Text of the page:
Resilience Redesigned: The MarketPlace Way - 7

November 23, 2020
Resilience Redesigned: The MarketPlace Way - 7

Life was never exactly easy in the narrow lanes of the Santacruz, Mumbai slum. The coronavirus and lockdown restrictions have made everything even more complicated. Yet there are still inspiring stories from the staff at SHARE, MarketPlace Bombay, and MarketPlace Chicago. These are all accounts that have moved the staff whether it was another colleague or the artisans and their children. Refusing to be discouraged, they are finding ways to not only cope, but triumph.


By Pratibha - Program Coordinator, Darpan and Social Action

When the lockdown period was extended the government announced special food subsidies for some people who have ration cards. This affected some of the artisans and their families, so the social workers made sure to get the word out by way of conference calls. The program leaders in the cooperatives have been very active in helping the women in their groups. In addition, they have made sure the information has gotten out to the larger communities, an important part of our social action mission.

Two leaders who merit special mention are Sangeeta Jadhav and Vaishali Adkar. Sangeeta is a tailor and now a cutter who has been part of the Arpan cooperative for 25 years. Vaishali has been an embroidery artisan associated with Ware for 4 years. With their combined efforts, 16 community families in Santacruz and Thane were able to get the subsidized ration benefit. In fact, Vaishali took it a step further. Since she had been getting the benefits from the beginning, she shared some of her rationed food with families who were in need as they waited for their benefits to start. These are characteristics of good leaders and we are fortunate to be working with such motivated and inspirational women.


By Rajashree - Assistant Social Worker

When the lockdown started, all the usual projects and systems came to a sudden halt. We social workers quickly realized that we needed to figure out how to reach out to the children and women when we were all under a stay at home order. To discuss the situation, we had a conference call. That was the first time I had ever participated in a conference call, but it was the first of many.

In the beginning the calls occurred every other day between staff as we formulated plans. As the projects started we began conference calls with the artisans and their families. All of the groups were divided among team members so that no artisans were left out. We regularly discussed what we had heard from the artisans with other staff members so that we were all well informed.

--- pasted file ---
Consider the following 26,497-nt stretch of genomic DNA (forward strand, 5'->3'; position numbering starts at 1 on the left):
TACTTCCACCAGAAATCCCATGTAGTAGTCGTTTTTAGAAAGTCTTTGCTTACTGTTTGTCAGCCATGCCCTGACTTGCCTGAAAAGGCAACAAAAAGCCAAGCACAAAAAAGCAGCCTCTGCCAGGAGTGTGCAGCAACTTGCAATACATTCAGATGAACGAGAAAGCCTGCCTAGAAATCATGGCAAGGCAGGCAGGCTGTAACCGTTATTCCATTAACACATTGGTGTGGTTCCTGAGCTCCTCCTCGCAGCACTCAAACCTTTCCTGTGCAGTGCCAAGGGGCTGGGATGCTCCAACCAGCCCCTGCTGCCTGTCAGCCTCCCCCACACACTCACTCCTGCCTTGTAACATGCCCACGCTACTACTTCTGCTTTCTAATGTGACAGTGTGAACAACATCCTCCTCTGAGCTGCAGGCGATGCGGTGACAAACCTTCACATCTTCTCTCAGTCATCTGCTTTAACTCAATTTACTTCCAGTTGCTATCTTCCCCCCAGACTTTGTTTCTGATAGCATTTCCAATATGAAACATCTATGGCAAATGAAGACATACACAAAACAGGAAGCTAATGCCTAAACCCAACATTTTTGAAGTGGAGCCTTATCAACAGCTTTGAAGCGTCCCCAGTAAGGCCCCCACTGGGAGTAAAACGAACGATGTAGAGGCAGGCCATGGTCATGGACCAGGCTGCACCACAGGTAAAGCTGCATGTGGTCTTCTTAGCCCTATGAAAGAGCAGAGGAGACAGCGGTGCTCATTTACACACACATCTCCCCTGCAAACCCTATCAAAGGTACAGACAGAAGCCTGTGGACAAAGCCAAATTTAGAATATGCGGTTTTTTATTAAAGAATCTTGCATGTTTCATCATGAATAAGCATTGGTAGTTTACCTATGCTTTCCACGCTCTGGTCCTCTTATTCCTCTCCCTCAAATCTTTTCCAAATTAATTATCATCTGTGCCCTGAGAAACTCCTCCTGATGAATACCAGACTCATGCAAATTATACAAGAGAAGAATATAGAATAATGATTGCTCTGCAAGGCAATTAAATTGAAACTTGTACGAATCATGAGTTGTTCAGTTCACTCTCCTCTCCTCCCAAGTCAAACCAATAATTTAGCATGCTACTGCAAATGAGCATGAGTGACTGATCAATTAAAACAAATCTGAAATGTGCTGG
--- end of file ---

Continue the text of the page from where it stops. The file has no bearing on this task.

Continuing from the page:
It was a memorable occasion when I initiated my first conference call. I had been participating in many, but this was the first time coordinating one on my own. I informed the artisan individually of the day and time for the joint call but when I tried connecting all of them I could not merge the calls. After two failed tries I got my son to help me and I was so happy to be able to connect the call! It was the first conference call for those artisans and they were very surprised and happy to be able to speak to one another after not seeing each other for a long time. One member, Nilma, kept giggling because she could not believe she was using technology. She had a smartphone but had only used it for simple calls. Now we not only do conference calls but also Google Meet and Zoom calls with the artisans and everyone has become very comfortable with the new media.


By Rajashree - Assistant Social Worker

The lockdown period presented the cooperatives' leaders with unprecedented difficulties. They had to try to manage production with all the restrictions on travel and with social distancing. Even after the groups were able to start coming to the workshops there were complications. Some of the women were reluctant to go out to work, even if it was a short walk to the center. In many cases their families were also afraid that they would be exposed to COVID-19. With time most of the women felt safe enough to return to work.

I worked closely with the groups in Nallasopara and discussed the situation with Sampada, the leader of SMM Cooperative. She told me about one of the embroidery artisans, Purnima, who was not coming to pick up her assignments. Sampada's concern was twofold: SMM needed to get orders done before the deadline (they take pride in their on-time performance); and she knew Purmina really needed to earn as her husband was not employed. When I called Purnima to understand her reasons for not coming, she told me that she has two young children and she was afraid of contracting and spreading the virus.

As a solution we arranged for Nilima, an artisan who lives near Sampada, to pick up and drop off the pieces for Sampada to embroider. This is not the usual practice, but Purnima, Sampada and Nilima worked together for a solution. The group showed strength and unity in a difficult time. And, as the situation improved, Purnima felt safe enough to come to the workshop again.

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Tags:   What We Believe  
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